A scientist has developed a brand new 3D printing material that combines soil on Mars with ceramics to create a material that stands high temperatures, making it possible for objects and structures to be fabricated on the red planet using whatever resources are at hand.
It is still very expensive to launch and ship cargo into space, and just to launch 1kg of cargo costs $10,000 into low Earth orbit, and $100,000 to launch it to the Moon, so at the moment, the amount of stuff that would need to be shipped to Mars means it is presently impossible to colonise the red planet.
So Nasa has set a range of challenges dedicated at finding ways to design and build habitats suitable for humans on Mars that use only surface materials that already exist on the red planet, and in September 2015, an ice house 3D printed from plastic and water was picked as the best solution.
But alongside developing new ways to build habitats, Nasa has also been keen for scientists and engineers to come up with new ways to easily construct objects and structures for both space and Earth.
Selective Separation Sintering
To that end, Dr Behrokh Khoshnevis, Director of the Center for Rapid Automated Fabrication Technologies (CRAFT) at the University of Southern California has developed a new 3D printing technology called Selective Separation Sintering (SSS) that combines gravel and soil found on Mars and the moon with high melting point ceramics like magnesium oxide to create a new material that is strong enough to withstand incredibly high heats.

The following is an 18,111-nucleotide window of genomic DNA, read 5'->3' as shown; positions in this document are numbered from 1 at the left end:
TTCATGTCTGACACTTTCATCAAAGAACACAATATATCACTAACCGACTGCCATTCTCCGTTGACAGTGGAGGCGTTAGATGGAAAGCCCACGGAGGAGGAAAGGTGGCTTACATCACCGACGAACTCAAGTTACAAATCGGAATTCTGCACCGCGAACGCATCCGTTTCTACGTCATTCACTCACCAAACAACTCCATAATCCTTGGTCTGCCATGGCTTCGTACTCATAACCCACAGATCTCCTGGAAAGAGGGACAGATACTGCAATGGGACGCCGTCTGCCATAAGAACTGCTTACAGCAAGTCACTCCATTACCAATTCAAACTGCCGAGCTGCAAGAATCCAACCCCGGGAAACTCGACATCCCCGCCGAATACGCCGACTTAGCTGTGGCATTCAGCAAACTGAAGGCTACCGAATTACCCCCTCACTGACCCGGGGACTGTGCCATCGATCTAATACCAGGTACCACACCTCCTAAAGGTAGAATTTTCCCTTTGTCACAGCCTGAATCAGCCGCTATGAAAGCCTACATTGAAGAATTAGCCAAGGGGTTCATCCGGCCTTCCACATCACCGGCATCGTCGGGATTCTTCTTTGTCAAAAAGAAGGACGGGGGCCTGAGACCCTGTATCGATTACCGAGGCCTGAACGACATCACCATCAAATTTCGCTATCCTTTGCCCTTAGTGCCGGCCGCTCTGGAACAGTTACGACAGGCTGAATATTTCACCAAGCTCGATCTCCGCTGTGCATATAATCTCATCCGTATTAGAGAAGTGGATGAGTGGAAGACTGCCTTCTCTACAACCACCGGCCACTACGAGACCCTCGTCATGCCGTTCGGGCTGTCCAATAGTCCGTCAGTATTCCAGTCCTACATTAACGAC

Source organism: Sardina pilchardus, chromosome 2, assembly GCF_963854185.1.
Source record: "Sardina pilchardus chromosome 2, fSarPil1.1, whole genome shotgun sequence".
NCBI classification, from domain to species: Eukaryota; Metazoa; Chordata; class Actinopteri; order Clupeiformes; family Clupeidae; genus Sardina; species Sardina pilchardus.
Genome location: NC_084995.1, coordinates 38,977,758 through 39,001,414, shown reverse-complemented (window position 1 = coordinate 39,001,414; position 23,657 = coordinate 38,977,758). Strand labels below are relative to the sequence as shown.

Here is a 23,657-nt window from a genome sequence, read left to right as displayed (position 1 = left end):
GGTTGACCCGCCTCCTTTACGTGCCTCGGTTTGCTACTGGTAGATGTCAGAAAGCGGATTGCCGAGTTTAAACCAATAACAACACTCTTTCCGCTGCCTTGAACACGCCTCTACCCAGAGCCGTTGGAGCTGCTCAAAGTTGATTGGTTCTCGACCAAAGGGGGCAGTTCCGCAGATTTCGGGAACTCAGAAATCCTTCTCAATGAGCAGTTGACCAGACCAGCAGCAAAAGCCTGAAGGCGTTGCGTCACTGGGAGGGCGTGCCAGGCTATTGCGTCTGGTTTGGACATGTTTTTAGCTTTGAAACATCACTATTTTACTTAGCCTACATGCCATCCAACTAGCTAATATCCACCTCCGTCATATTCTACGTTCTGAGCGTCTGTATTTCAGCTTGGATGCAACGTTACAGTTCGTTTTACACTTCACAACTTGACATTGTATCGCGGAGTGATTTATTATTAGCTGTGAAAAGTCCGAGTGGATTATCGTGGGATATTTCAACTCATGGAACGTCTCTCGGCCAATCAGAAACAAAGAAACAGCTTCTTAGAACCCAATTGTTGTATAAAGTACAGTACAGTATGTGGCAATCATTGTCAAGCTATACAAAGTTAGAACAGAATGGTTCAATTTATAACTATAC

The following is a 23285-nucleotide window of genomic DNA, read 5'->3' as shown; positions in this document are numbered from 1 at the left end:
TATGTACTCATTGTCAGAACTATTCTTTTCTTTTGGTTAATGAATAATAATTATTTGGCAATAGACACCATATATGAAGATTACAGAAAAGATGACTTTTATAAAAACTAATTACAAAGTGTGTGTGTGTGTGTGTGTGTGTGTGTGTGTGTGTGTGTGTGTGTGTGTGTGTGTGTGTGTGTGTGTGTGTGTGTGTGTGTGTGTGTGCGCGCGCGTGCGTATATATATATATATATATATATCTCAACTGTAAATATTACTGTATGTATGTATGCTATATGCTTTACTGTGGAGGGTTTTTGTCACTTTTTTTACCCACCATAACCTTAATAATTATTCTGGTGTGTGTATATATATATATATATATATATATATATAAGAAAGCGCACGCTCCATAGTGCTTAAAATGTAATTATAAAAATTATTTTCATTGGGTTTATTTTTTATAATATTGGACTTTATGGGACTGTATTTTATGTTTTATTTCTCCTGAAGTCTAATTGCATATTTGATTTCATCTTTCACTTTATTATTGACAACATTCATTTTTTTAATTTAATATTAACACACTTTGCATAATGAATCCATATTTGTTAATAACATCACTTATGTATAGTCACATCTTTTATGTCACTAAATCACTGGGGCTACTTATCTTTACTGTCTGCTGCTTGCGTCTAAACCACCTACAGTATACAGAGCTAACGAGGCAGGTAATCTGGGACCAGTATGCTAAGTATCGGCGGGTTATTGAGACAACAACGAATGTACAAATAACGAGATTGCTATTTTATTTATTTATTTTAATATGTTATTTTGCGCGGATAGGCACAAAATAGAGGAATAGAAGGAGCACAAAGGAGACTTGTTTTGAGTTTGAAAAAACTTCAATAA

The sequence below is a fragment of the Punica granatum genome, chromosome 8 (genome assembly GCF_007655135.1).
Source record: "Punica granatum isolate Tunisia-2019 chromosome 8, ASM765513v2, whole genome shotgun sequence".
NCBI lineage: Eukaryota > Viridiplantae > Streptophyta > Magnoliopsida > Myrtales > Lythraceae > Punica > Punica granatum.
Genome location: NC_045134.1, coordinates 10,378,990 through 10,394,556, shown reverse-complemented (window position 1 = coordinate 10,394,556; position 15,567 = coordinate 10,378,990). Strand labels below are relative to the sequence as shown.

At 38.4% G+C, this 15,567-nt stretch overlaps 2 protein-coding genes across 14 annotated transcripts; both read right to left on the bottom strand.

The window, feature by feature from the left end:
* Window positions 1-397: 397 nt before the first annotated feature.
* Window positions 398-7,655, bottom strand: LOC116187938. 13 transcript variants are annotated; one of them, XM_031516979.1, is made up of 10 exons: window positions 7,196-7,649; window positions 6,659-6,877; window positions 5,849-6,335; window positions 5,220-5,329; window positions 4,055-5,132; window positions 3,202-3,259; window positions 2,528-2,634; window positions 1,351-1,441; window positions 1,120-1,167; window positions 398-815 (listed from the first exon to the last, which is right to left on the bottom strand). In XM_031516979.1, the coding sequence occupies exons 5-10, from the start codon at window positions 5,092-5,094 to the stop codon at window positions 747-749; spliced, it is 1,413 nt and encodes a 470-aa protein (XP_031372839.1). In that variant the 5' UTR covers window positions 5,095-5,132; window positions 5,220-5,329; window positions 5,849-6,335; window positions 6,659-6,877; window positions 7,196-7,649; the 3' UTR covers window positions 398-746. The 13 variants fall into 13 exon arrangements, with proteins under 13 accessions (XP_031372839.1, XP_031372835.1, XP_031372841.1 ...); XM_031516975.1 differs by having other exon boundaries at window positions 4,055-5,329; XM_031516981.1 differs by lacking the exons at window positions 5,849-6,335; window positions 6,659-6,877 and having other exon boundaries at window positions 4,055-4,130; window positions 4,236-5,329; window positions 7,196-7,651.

Apart from habitats, colonising Mars will require us to build infrastructure such as roads, landing pads, radiation shields and blast walls. In 2014, Khoshnevis won an award for developing Contour Crafting, a technology whereby gigantic 3D printers can build large scale structures.
By combining Contour Crafting with SSS, astronauts will be able to print out both small and large objects, such as bricks, interlocking tiles or metallic components, which is just what you need to create a Martian city.
First method to work in zero gravity conditions
"It could make space pioneering more cost-effective and feasible. There are no viable, direct, high temperature metal, ceramic or composite fabrication methods that can work in zero-gravity conditions. SSS will be the first such process," said Khoshnevis.
"There is high potential for the space and planetary use of this technology. SSS is a minimally complex but highly capable technology that can effectively assist planetary exploration, utilisation and colonisation."
The open-access paper, entitled "Selective Separation Sintering (SSS) A New Layer Based Additive Manufacturing Approach for Metals and Ceramics", is available on the 2016 Annual International Solid Freeform Fabrication Symposium – An Additive Manufacturing Conference website.